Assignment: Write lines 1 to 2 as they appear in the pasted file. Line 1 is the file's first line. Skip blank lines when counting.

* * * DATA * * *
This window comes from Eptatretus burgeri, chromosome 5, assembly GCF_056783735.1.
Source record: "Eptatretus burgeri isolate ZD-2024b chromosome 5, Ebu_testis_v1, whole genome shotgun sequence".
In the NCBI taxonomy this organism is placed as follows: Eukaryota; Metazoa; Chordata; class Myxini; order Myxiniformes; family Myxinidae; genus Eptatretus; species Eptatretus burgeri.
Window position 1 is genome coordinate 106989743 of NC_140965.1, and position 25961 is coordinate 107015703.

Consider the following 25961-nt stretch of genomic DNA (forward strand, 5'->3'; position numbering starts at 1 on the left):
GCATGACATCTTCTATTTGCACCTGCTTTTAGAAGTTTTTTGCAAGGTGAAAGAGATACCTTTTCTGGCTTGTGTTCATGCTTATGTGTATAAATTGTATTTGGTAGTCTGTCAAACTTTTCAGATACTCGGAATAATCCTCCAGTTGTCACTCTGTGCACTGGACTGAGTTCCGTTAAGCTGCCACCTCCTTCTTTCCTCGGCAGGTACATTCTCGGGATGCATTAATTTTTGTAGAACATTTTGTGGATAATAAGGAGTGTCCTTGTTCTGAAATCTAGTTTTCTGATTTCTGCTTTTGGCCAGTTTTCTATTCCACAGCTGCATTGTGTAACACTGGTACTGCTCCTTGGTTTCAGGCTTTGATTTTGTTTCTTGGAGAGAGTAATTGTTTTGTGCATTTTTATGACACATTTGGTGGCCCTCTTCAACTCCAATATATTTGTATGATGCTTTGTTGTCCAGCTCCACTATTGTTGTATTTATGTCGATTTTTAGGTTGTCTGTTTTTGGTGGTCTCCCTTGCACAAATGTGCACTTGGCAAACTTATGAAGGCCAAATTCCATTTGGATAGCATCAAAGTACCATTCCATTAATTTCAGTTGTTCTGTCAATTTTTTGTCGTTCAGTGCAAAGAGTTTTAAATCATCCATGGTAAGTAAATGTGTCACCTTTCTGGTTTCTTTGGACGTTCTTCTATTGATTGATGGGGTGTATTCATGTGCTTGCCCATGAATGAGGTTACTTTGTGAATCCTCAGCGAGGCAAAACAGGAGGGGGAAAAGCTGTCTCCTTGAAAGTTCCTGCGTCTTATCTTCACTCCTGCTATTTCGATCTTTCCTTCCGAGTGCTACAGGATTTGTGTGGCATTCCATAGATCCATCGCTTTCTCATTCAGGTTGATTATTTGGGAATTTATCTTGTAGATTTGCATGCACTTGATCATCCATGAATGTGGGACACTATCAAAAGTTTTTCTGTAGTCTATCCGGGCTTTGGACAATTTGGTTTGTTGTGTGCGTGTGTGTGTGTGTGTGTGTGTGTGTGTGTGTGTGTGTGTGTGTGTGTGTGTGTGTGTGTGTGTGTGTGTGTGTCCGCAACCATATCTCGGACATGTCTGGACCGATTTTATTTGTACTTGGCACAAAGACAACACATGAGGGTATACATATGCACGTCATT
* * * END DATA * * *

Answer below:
This window comes from Eptatretus burgeri, chromosome 5, assembly GCF_056783735.1.
Source record: "Eptatretus burgeri isolate ZD-2024b chromosome 5, Ebu_testis_v1, whole genome shotgun sequence".